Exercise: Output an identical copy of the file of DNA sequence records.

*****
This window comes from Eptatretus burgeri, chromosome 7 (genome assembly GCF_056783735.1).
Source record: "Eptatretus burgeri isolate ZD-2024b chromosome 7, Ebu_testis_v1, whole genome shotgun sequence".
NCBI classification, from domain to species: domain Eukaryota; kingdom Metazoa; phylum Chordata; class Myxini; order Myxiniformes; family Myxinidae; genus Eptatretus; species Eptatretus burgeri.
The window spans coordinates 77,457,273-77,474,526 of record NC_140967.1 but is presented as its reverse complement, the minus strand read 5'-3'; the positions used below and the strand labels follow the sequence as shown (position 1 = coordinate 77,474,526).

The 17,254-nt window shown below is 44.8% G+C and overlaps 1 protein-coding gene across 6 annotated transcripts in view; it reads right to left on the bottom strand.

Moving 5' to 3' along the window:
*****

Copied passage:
This window comes from Eptatretus burgeri, chromosome 7 (genome assembly GCF_056783735.1).
Source record: "Eptatretus burgeri isolate ZD-2024b chromosome 7, Ebu_testis_v1, whole genome shotgun sequence".
NCBI classification, from domain to species: domain Eukaryota; kingdom Metazoa; phylum Chordata; class Myxini; order Myxiniformes; family Myxinidae; genus Eptatretus; species Eptatretus burgeri.
The window spans coordinates 77,457,273-77,474,526 of record NC_140967.1 but is presented as its reverse complement, the minus strand read 5'-3'; the positions used below and the strand labels follow the sequence as shown (position 1 = coordinate 77,474,526).

The 17,254-nt window shown below is 44.8% G+C and overlaps 1 protein-coding gene across 6 annotated transcripts in view; it reads right to left on the bottom strand.

Moving 5' to 3' along the window: